ROY — Fireworks pose a special challenge for veterans with Post-Traumatic Stress Disorder, and one veteran is asking Utahns to follow state firework laws around holidays like Independence Day and Pioneer Day.
PTSD is tough for anyone to live with. For veterans, the sound of fireworks exploding in the sky can take them back to some of the most stressful and traumatic events they experienced while serving.
“We would regularly get rocketed or mortared by the Taliban,” explains Army veteran Keith Kippen.
Kippen served at Bagram Airfield, the largest U.S. military base in Afghanistan. He says unexpected fireworks are especially difficult to handle.
“It just brings that back to life,” says Kippen. “If I’m not prepared for it, I’ll wake up in the middle of the night in complete panic thinking I’m being shot at or mortared.”
That being said, Kippen does not want fireworks banned or outlawed. He just wants people to stick to the dates and times allowed by the law.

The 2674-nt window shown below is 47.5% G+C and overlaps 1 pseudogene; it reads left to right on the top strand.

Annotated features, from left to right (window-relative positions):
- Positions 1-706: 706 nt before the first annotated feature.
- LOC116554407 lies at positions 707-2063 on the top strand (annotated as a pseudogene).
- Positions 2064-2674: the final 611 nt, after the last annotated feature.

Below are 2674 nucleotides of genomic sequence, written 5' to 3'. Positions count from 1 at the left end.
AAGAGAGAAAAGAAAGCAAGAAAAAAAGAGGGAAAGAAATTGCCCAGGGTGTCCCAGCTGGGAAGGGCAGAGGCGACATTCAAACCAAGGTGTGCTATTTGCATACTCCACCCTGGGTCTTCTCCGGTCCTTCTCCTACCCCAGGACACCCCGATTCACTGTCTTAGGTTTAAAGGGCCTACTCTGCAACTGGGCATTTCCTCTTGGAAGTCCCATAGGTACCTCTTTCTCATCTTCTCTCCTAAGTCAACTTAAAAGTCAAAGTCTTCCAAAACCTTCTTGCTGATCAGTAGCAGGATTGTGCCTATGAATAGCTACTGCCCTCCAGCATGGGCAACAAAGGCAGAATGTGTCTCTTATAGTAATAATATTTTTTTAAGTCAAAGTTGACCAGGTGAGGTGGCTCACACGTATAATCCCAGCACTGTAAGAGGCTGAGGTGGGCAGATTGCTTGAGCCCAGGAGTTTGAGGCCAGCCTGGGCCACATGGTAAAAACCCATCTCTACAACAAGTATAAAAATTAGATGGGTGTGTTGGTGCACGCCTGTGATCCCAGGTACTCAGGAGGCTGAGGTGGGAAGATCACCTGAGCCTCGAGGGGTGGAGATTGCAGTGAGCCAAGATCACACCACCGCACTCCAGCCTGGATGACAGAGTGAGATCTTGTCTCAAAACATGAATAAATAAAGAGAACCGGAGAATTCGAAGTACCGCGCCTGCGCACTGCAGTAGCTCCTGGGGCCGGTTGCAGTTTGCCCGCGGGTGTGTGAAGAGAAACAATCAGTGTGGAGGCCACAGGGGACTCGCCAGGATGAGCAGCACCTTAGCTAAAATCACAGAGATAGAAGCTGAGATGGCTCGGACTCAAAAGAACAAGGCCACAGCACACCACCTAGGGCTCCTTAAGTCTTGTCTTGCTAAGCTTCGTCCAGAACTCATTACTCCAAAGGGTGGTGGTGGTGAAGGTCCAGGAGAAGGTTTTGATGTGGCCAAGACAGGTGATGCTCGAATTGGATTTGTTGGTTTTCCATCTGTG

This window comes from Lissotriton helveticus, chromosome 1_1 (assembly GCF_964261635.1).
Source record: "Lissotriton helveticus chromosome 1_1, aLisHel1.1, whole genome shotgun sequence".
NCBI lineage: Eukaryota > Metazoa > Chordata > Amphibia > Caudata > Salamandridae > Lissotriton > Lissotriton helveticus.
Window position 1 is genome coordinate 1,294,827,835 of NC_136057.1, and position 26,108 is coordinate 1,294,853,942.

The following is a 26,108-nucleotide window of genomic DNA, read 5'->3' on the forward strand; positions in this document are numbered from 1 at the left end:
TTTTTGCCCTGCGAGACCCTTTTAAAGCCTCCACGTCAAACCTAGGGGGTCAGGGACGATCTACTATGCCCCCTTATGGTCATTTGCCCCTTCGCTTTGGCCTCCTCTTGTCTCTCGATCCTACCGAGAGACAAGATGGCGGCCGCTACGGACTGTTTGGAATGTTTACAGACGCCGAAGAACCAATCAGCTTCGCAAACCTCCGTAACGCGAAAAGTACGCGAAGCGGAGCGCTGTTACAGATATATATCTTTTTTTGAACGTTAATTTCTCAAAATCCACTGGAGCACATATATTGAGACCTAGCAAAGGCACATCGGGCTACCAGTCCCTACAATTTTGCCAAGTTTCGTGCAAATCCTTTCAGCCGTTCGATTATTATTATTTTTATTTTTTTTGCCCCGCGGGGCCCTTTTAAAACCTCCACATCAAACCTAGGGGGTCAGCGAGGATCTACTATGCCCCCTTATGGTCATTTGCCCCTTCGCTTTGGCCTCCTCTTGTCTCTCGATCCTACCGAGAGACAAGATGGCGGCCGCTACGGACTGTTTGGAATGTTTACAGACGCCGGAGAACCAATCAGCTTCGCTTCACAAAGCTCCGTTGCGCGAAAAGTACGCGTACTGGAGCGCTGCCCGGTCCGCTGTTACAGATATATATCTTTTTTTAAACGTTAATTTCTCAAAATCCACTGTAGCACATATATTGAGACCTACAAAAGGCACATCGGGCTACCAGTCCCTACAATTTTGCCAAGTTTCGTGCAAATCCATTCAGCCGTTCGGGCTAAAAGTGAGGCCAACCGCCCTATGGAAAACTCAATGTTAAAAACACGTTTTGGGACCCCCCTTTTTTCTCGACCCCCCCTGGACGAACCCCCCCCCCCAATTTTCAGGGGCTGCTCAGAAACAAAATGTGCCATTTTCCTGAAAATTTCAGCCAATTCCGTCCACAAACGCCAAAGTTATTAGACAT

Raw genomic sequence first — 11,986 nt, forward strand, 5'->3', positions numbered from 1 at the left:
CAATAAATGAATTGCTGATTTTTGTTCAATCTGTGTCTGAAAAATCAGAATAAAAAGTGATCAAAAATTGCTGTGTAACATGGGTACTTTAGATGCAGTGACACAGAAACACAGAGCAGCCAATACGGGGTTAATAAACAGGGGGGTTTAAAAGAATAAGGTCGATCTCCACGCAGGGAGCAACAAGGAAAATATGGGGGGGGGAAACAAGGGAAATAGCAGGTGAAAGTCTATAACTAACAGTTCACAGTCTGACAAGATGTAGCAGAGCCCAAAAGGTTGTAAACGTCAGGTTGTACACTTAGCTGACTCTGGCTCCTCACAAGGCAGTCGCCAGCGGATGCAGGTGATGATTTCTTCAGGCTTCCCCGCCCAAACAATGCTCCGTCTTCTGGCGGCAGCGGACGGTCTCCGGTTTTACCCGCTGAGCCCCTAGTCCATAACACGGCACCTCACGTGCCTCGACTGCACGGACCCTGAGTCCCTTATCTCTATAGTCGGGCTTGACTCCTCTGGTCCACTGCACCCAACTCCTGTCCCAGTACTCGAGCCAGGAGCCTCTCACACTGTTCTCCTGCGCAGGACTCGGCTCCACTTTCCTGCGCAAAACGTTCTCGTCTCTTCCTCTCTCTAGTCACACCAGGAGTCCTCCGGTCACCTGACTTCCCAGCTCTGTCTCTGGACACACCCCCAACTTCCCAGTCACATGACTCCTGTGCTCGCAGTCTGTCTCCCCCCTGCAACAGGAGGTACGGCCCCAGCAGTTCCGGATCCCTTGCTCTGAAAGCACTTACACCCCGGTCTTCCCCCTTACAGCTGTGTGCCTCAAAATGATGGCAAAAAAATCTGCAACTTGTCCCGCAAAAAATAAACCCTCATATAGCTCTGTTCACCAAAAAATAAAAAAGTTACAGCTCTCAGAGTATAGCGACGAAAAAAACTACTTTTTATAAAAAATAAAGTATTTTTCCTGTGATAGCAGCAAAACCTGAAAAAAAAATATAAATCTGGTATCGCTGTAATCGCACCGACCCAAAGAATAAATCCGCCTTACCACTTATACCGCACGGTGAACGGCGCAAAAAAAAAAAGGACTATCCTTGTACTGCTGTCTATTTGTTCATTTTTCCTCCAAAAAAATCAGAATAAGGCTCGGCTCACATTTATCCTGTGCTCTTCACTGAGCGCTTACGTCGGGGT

“The vast majority of us don’t want Americans to not celebrate. We just want them to do what’s right, follow the law, and listen to what other people are telling them,” says Kippen. “And then after that, have as much fun as you want!”
Fireworks are now legal for Pioneer Day from July 22-25, between 11:00 a.m and 11:00 p.m. You can find a complete list of restrictions here.
Anyone caught violating fireworks laws could face up to a one-thousand dollar fine.
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